Transmissions need to learn

Dear Doctor: I purchased a 2015 Jeep Cherokee two years ago and it ran beautifully for 18 months. Then the check engine light came on, and the dealership told me it needed a new transmission. After the transmission was replaced it was fine when I drove it home. But the next morning I noticed the Jeep was not shifting correctly. When I brought it back to the dealership I was told the vehicle had to be warmed up to 180 degrees before it would shift properly. Are they right?

— Al

Dear Al: Today’s vehicles have everything electronic, including the transmission. Any time a battery is disconnected, or in your case a transmission is replaced, it can take up to 90 days for the engine and transmission computer to relearn your driving habits. It’s normal for an automatic transmission not to shift into higher gears until the engine coolant temperature is at a specified temperature. Not all transmissions will shift the same, especially ones that are computer updated (re-flashed). The transmission will learn your driving habits and it will change the shifting patterns over a period of 90 days.

Dear Doctor: I recently purchased a 2003 Subaru Forester with 92,000 miles. This vehicle has the automatic transmission with four forward drives. I am using the vehicle as a second car for short trips in my second home in Florida. Should I operate the car in Drive only, or should I sometimes operate it in first, second and third gears?

— Stan

Dear Stan: The good news is you are driving the vehicle in a warm climate, which is much better than the car not being operated in a cold climate while you are in Florida. I would leave the transmission the Drive position. The computer that controls the transmission will always keep the transmission in the correct gear.

Dear Doctor: We own a 2010 Toyota RAV4 with approximately 65,000 miles. Within the last six months, we’ve noticed an awful rumbling noise that intermittently occurs while accelerating. The noise is the worst when the engine is at 1,500 rpm between 35 to 45 mph. Our mechanic wasn’t able to duplicate the noise, but I found the following information on a website blog: “It turns out that it’s essentially a transmission failure. The torque converter is the root of the problem. At 1,500 rpm and 38 to 40 mph, the torque converter in the transfer case was vibrating, causing the heat shield to growl because of the transfer of vibrations.” What are your thoughts?

— Mary Lynn

Dear Mary Lynn: Your Toyota is not the first brand to have a torque converter vibration issue. I recommend you contact the dealer for reprogramming or updates. If there is nothing the dealer can do, then change the transmission fluid and filters and add friction modifier to help eliminate the vibration. The other choice is to remove the transmission and replace the converter.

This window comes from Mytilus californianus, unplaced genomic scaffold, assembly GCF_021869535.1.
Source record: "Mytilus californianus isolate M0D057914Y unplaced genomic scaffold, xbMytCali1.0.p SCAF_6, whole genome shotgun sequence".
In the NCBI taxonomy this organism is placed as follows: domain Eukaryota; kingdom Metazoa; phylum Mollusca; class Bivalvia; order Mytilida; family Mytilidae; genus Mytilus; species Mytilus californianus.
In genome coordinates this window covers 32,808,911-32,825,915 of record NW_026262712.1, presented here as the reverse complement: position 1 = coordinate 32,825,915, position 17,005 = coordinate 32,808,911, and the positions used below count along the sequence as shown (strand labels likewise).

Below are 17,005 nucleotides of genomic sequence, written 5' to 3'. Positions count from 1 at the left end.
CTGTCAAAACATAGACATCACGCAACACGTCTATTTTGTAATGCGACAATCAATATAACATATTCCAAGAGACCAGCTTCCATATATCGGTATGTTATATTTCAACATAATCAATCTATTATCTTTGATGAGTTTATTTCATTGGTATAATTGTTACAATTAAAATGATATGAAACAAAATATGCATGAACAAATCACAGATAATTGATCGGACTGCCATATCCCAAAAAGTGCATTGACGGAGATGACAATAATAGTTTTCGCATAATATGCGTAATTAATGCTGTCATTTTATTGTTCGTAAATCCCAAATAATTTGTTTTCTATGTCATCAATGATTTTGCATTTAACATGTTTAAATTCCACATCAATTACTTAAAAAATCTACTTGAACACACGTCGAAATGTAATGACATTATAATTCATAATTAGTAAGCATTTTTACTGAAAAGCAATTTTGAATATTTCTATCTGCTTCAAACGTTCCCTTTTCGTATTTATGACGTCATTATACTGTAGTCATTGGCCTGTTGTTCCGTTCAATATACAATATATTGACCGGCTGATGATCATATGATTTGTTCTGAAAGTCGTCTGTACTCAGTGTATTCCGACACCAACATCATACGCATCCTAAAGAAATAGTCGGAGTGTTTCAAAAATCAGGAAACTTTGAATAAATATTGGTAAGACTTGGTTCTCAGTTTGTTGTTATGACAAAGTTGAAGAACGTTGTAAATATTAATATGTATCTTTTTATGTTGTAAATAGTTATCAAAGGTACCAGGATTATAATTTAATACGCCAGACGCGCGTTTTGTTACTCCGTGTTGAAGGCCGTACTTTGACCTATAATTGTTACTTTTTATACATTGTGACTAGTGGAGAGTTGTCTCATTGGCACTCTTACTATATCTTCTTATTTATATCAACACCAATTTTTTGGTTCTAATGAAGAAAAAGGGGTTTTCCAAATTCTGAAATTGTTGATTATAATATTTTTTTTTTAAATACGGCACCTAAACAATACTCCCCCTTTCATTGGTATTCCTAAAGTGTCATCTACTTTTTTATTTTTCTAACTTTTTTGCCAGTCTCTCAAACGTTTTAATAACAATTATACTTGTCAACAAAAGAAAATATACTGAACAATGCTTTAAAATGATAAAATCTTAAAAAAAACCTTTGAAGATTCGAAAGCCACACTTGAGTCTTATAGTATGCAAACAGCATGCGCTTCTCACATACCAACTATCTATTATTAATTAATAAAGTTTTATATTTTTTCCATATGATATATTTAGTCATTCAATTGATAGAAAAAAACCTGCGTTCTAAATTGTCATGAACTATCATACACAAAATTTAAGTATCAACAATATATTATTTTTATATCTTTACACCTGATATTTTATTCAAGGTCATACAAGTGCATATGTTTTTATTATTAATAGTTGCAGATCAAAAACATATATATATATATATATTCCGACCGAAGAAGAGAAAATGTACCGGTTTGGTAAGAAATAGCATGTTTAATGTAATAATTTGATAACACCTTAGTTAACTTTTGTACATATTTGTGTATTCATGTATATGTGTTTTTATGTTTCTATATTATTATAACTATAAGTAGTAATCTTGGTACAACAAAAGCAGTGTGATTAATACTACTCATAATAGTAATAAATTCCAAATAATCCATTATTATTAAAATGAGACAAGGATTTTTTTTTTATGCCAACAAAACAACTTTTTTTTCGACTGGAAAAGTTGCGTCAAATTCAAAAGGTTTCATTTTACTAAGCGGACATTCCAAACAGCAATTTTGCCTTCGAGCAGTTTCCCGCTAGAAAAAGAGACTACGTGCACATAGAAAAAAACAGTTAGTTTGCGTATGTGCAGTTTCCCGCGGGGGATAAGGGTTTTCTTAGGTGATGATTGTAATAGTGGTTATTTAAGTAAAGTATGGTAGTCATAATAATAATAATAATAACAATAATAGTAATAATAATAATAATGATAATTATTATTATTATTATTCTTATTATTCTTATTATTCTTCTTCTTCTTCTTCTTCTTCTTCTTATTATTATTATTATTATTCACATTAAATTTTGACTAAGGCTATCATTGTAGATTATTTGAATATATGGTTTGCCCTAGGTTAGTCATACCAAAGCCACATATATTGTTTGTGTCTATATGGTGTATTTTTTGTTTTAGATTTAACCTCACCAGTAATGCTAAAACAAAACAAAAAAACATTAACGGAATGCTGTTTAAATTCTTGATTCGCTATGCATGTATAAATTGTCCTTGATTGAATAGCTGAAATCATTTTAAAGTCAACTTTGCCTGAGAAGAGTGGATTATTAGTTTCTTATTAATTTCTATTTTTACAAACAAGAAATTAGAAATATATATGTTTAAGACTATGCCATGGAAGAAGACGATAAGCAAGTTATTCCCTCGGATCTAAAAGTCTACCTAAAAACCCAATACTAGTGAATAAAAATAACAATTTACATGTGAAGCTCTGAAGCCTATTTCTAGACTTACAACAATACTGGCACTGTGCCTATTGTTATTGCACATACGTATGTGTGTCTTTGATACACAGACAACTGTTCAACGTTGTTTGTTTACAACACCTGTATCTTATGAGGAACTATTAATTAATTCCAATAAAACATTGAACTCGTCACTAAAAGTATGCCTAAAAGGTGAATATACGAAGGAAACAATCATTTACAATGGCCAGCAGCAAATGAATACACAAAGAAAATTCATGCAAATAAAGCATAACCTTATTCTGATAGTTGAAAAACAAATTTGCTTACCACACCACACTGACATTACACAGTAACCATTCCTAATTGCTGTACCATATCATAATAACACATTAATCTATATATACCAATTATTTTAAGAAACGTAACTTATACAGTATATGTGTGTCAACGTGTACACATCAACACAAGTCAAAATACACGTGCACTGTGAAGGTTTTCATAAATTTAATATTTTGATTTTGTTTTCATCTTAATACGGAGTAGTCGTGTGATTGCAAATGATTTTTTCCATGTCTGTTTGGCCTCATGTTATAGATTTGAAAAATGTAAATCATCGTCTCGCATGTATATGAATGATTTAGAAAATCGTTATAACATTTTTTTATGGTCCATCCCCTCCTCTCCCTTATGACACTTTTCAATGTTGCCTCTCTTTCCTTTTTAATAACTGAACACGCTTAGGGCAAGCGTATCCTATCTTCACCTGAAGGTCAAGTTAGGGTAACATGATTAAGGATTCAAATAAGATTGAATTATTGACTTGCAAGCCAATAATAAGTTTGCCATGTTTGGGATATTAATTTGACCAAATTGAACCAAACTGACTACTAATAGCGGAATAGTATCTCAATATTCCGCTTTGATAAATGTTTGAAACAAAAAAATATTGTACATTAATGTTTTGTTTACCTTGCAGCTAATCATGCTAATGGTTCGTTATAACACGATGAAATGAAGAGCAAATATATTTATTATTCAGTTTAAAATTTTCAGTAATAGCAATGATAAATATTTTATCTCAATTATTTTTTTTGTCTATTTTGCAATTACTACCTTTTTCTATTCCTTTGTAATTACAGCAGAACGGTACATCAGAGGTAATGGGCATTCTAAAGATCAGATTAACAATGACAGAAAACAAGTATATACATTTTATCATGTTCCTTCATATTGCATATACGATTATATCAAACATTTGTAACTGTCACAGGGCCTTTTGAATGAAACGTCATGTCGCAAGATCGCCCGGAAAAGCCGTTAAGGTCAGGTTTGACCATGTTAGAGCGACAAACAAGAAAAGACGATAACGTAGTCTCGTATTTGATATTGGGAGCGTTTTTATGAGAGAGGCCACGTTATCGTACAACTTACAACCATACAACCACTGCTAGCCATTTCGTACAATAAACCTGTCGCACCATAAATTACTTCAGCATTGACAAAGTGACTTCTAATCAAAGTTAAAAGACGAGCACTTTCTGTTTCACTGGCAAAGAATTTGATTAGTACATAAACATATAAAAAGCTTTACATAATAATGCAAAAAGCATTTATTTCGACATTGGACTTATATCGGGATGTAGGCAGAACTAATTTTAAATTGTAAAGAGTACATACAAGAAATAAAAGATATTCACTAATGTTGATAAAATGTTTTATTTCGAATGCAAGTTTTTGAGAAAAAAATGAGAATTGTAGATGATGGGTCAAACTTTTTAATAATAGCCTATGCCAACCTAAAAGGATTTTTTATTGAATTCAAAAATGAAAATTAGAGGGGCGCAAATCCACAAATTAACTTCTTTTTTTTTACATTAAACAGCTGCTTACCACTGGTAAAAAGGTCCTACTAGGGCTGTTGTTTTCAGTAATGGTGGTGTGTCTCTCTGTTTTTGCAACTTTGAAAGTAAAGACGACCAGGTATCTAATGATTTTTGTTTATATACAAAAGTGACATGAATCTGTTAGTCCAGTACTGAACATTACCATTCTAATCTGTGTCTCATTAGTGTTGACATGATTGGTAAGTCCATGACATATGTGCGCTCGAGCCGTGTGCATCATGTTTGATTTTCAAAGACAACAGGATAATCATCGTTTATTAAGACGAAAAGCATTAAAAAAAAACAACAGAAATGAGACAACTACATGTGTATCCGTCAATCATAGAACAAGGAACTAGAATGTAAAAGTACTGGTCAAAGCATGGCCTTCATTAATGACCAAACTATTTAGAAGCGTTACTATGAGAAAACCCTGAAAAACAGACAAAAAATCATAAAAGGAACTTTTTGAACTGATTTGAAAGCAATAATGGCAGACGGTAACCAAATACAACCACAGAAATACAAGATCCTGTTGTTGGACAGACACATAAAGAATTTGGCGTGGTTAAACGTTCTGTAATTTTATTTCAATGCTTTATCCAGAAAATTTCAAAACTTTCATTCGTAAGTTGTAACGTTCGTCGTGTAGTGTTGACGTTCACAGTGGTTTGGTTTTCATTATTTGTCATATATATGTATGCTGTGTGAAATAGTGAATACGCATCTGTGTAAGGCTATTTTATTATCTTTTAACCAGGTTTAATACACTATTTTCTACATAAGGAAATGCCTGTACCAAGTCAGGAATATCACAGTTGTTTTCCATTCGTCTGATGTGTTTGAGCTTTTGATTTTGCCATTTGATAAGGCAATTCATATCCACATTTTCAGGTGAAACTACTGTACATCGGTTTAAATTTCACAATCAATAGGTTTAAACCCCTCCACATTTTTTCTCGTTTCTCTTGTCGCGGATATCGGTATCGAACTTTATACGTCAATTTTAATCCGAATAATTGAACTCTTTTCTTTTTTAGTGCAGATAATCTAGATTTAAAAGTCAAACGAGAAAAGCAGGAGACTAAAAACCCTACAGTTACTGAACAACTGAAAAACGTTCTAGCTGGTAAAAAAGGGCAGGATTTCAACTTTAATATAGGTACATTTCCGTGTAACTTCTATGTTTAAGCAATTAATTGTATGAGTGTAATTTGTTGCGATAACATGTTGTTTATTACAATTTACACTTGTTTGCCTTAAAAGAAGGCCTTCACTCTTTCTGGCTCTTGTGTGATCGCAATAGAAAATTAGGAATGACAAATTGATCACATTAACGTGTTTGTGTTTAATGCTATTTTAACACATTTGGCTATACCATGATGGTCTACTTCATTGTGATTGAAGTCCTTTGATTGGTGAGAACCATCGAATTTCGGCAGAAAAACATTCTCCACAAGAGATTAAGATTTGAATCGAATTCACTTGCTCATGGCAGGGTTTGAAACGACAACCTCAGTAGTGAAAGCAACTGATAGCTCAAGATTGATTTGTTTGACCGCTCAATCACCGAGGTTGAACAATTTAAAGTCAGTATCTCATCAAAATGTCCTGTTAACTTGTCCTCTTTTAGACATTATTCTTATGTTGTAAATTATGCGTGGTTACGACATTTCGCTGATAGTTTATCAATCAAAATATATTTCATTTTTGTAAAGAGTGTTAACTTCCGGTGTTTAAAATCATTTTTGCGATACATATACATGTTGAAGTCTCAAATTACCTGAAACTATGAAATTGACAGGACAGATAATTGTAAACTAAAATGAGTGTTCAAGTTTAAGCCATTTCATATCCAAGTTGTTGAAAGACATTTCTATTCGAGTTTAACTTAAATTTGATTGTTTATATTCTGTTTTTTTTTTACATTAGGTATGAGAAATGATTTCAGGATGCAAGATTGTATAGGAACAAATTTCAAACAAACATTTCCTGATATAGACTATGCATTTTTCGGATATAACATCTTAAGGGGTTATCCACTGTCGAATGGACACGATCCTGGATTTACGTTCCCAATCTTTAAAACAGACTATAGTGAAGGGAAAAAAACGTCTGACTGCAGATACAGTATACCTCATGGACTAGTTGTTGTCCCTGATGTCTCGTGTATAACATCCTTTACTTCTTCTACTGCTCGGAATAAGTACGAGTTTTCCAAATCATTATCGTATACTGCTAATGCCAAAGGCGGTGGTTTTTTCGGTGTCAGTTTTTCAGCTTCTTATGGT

E-mail questions for publication to info@motormatters.biz. Mail questions to: Motor Matters, P.O. Box 3305, Wilmington, DE 19804.

Dear Doctor: I have a 2003 GMC Yukon with the 5.3-liter engine and 245,000 miles on it. While driving there’s an error light indicating “reduced engine power.” When this happens I have no acceleration and must pull over and shut the engine off. After waiting a few minutes, I restart the engine and the error light is off, so I’m able to drive again. My mechanic says code P1516 is coming up, but he says it could be a number of things and can’t figure out what part to change. I welcome your advice. Mike

Dear Mike: A very common problem with many GM vehicles is a fault in the electronic throttle body. Reasons for this range from a bad connector to a bad TPS sensor in the throttle body (which can be replaced for about $100). In most cases you do not need to replace the entire throttle body. Have your technician check both Alldata and Identifix for the needed support information.

Dear Doctor: I own a 2016 Ford Fusion Hybrid. Later this year I plan to retire and spend my winters in Florida and my summers in New York. What can I do to store my hybrid car in New York? It will probably not be used for two to four months at a time. I’m concerned that the hybrid battery will die. Edie

Dear Edie: I would not worry about the hybrid battery at all. My concern would be the regular car battery. I recommend you find someone who will charge the battery periodically.

Junior Damato is an ASE-certified Master Technician.

E-mail questions for publication to info@motormatters.biz. Mail questions to: Motor Matters, P.O. Box 3305, Wilmington, DE 19804.